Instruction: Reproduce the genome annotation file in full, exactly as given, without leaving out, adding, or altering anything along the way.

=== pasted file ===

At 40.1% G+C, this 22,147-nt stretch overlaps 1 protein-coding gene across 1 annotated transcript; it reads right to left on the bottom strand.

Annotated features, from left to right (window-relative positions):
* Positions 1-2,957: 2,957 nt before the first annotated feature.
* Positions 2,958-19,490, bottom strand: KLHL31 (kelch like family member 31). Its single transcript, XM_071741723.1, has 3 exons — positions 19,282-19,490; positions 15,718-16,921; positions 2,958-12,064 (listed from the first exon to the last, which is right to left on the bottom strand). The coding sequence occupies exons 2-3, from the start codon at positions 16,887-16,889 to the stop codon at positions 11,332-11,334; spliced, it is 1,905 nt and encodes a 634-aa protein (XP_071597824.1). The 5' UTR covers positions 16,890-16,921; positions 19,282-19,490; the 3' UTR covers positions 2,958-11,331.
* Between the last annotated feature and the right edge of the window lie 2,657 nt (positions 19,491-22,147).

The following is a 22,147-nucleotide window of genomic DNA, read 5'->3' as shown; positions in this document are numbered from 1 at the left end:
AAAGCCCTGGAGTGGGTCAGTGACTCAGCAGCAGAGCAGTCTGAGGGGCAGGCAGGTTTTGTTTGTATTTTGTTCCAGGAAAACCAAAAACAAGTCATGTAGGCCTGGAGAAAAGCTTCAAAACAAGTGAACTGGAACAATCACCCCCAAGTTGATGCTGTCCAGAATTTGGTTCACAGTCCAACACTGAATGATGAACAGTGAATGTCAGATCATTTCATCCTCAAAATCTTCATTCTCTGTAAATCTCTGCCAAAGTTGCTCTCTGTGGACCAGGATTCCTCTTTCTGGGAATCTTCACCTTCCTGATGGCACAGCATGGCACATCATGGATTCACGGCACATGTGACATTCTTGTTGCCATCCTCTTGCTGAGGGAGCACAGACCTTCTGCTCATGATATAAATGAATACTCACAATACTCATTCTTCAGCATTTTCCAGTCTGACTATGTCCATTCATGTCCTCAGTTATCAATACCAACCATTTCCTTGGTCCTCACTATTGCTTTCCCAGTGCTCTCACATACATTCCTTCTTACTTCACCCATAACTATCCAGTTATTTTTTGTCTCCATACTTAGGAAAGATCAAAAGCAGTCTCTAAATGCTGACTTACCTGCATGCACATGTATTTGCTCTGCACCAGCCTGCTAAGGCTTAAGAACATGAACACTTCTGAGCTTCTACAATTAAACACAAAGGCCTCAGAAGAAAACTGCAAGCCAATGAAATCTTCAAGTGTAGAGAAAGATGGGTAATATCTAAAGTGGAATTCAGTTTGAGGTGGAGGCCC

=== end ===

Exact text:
At 40.1% G+C, this 22,147-nt stretch overlaps 1 protein-coding gene across 1 annotated transcript; it reads right to left on the bottom strand.

Annotated features, from left to right (window-relative positions):
* Positions 1-2,957: 2,957 nt before the first annotated feature.
* Positions 2,958-19,490, bottom strand: KLHL31 (kelch like family member 31). Its single transcript, XM_071741723.1, has 3 exons — positions 19,282-19,490; positions 15,718-16,921; positions 2,958-12,064 (listed from the first exon to the last, which is right to left on the bottom strand). The coding sequence occupies exons 2-3, from the start codon at positions 16,887-16,889 to the stop codon at positions 11,332-11,334; spliced, it is 1,905 nt and encodes a 634-aa protein (XP_071597824.1). The 5' UTR covers positions 16,890-16,921; positions 19,282-19,490; the 3' UTR covers positions 2,958-11,331.
* Between the last annotated feature and the right edge of the window lie 2,657 nt (positions 19,491-22,147).

The following is a 22,147-nucleotide window of genomic DNA, read 5'->3' as shown; positions in this document are numbered from 1 at the left end:
AAAGCCCTGGAGTGGGTCAGTGACTCAGCAGCAGAGCAGTCTGAGGGGCAGGCAGGTTTTGTTTGTATTTTGTTCCAGGAAAACCAAAAACAAGTCATGTAGGCCTGGAGAAAAGCTTCAAAACAAGTGAACTGGAACAATCACCCCCAAGTTGATGCTGTCCAGAATTTGGTTCACAGTCCAACACTGAATGATGAACAGTGAATGTCAGATCATTTCATCCTCAAAATCTTCATTCTCTGTAAATCTCTGCCAAAGTTGCTCTCTGTGGACCAGGATTCCTCTTTCTGGGAATCTTCACCTTCCTGATGGCACAGCATGGCACATCATGGATTCACGGCACATGTGACATTCTTGTTGCCATCCTCTTGCTGAGGGAGCACAGACCTTCTGCTCATGATATAAATGAATACTCACAATACTCATTCTTCAGCATTTTCCAGTCTGACTATGTCCATTCATGTCCTCAGTTATCAATACCAACCATTTCCTTGGTCCTCACTATTGCTTTCCCAGTGCTCTCACATACATTCCTTCTTACTTCACCCATAACTATCCAGTTATTTTTTGTCTCCATACTTAGGAAAGATCAAAAGCAGTCTCTAAATGCTGACTTACCTGCATGCACATGTATTTGCTCTGCACCAGCCTGCTAAGGCTTAAGAACATGAACACTTCTGAGCTTCTACAATTAAACACAAAGGCCTCAGAAGAAAACTGCAAGCCAATGAAATCTTCAAGTGTAGAGAAAGATGGGTAATATCTAAAGTGGAATTCAGTTTGAGGTGGAGGCCC